23 January 2007

Petitioning Onto the Ballot Retrospective

Election geek, Stonewall Dem, and Denver Dem's officer candidate Dan Willis in June of 2006 recapped the candidates who tried to petition onto the ballot in Colorado, rather than using the party caucus process. Post-election, the results aren't pretty. Who tried?

Gov: Marc Holtzman (R) insufficient signatures - challenging the decision LOST IN PRIMARY

CD5: Lionel Rivera (R) certified to ballot LOST IN PRIMARY
CD5: Bentley Rayburn (R) certified to ballot LOST IN PRIMARY
CD5: John Anderson (R) certified to ballot LOST IN PRIMARY
CD5: Duncan Bremer (R) certified to ballot LOST IN PRIMARY

CD7: Peggy Lamm (D) certified to ballot LOST IN PRIMARY
CD7: Herb Rubenstein (D) certified to ballot LOST IN PRIMARY

SD9: Eric Singer (R) insufficient signatures
SD22: Kiki Traylor (R) certified to ballot LOST IN PRIMARY
SD22: Justin Everett (R) certified to ballot LOST IN PRIMARY
SD30: Mark Baisley (R) certified to ballot LOST IN PRIMARY
SD32: Chris Romer (D) certified to ballot WON PRIMARY AND GENERAL ELECTION RACE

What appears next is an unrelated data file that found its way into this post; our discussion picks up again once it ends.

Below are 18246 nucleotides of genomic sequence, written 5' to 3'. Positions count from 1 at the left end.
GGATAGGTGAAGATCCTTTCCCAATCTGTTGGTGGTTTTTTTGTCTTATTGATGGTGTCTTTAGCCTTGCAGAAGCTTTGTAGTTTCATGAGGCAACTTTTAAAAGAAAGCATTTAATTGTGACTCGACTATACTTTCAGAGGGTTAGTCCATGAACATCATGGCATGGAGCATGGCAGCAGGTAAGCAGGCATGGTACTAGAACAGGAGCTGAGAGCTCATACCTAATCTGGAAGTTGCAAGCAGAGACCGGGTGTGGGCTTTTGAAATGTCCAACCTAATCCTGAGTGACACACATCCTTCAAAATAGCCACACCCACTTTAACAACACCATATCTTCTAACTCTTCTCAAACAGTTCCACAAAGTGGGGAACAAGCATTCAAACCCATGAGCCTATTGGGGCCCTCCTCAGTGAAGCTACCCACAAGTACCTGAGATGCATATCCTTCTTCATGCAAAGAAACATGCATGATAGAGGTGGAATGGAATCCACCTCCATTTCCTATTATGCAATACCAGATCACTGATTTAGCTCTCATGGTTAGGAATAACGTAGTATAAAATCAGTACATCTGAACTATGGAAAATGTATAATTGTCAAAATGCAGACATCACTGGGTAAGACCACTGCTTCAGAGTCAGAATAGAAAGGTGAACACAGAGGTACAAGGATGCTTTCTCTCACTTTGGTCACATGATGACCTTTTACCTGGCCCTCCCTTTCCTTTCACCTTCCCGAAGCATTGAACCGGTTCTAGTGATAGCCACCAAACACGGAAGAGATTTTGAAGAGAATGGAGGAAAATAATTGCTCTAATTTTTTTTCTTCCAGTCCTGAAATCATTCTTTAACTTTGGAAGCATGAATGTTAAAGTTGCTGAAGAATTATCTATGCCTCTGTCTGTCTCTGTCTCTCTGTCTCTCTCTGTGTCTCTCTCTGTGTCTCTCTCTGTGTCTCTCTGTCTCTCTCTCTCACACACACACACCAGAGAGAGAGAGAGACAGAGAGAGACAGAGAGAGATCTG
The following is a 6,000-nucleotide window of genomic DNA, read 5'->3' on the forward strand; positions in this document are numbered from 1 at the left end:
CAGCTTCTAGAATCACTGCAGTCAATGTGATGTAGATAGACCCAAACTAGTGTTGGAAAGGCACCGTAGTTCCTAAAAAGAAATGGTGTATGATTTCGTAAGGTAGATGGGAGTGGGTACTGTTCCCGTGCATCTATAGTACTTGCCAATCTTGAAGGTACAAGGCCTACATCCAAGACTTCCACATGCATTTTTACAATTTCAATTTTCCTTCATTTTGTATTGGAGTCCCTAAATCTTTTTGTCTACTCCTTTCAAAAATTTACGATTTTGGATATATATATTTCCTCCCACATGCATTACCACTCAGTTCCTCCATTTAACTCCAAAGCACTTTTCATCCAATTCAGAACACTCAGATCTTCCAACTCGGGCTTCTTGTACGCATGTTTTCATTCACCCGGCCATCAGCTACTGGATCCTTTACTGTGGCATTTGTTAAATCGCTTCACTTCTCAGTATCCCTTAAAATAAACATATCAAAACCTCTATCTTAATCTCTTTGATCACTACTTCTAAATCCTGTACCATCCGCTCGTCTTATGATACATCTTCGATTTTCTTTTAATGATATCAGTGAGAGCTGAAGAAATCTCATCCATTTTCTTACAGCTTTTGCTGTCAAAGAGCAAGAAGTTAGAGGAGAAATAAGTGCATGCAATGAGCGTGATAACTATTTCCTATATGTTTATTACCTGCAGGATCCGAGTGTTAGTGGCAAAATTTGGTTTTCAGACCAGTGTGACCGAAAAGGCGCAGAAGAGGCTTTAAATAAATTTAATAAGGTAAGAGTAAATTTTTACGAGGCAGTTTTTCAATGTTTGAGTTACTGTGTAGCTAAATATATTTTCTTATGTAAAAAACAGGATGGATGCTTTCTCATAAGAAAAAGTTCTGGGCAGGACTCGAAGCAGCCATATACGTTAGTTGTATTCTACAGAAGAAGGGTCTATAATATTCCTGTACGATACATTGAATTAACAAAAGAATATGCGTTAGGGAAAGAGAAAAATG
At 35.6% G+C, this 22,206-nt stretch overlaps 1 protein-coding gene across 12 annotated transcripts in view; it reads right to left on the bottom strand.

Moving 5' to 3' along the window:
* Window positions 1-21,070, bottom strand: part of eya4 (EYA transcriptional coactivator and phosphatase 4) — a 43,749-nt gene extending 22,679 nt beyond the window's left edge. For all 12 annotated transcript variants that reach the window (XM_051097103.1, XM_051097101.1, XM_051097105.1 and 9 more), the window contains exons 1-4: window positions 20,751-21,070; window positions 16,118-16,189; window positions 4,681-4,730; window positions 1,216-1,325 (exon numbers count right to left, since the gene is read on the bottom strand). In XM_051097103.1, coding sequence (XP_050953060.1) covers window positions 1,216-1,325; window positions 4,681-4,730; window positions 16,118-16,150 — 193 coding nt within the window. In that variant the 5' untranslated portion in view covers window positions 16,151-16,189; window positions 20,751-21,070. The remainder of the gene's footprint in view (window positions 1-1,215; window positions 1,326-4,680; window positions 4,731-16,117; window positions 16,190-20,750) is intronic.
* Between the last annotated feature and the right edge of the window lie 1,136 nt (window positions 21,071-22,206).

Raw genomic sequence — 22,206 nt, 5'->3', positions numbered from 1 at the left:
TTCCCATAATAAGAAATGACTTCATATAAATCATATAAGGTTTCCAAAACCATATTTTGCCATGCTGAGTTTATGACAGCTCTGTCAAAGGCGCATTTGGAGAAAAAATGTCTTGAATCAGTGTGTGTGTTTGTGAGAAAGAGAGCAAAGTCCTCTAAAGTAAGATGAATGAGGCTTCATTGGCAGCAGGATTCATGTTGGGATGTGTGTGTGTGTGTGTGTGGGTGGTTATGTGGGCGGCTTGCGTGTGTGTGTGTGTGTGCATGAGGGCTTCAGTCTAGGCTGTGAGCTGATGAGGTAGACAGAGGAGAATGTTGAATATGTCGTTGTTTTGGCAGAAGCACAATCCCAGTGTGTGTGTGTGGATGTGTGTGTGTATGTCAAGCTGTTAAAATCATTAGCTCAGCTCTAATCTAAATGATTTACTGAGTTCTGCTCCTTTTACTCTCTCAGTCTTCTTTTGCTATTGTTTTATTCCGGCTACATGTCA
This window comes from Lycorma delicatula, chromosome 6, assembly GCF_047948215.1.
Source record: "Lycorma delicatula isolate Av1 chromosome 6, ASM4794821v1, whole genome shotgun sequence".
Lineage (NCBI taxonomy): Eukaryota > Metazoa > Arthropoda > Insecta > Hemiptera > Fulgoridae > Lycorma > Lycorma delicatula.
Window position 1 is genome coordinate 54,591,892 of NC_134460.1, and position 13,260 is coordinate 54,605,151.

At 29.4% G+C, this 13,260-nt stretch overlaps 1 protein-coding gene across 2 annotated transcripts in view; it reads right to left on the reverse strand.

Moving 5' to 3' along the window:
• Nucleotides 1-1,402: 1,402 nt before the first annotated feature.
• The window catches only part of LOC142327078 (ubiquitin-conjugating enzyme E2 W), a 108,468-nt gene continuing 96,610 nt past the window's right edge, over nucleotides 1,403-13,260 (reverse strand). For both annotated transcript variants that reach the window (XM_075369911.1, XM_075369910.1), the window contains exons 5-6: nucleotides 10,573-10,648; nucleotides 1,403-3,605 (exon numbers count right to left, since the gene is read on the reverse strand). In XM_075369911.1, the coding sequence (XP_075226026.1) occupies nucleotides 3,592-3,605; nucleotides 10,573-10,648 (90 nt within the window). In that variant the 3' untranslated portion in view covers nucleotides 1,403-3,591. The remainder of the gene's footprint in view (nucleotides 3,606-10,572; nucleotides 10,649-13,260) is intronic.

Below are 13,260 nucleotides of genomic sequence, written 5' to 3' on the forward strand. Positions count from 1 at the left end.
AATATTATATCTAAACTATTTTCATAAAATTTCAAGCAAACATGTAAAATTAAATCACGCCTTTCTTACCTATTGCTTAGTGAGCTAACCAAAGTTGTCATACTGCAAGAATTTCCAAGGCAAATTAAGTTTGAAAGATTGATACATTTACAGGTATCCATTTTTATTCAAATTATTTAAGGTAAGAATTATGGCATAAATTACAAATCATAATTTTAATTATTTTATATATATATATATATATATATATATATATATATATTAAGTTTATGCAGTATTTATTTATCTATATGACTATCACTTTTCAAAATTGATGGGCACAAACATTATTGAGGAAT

HD1: Margaret Atencio (D) insufficient signatures
HD13: Jim Rettew (D) certified to ballot LOST IN PRIMARY
HD35: Jeffrey Vigil (D) certified to ballot LOST IN PRIMARY
HD37: Mick Davis (R) insufficient signatures
HD59: Jeffrey Deitch (D) certified to ballot LOST IN PRIMARY

Who won?

Chris Romer, a Democrat running in Senate District 32, is the only person running for state office in the entire state who was nominated by petition, rather than a caucus and made it past a primary.

Senate District 32 is a safe Democratic district so the primary in this open seat vacated by Dan Grossman was the election for all practical purposes. The primary results were as follows:

Jennifer Mello (DEM) 3073 35.64 %
Fran Coleman (DEM) 1294 15.01 %
Chris Romer (DEM) 4256 49.36 %

While petitioning onto the ballot and getting elected isn't impossible, but it is very nearly so. Romer came to the party with name recognition, as the son of the former Democratic Governor of Colorado, and may have been influenced in his decision by the fact that three candidates were running for this safe open seat, making caucus voting (where 30% support is required) less predictable.

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Elmin said...
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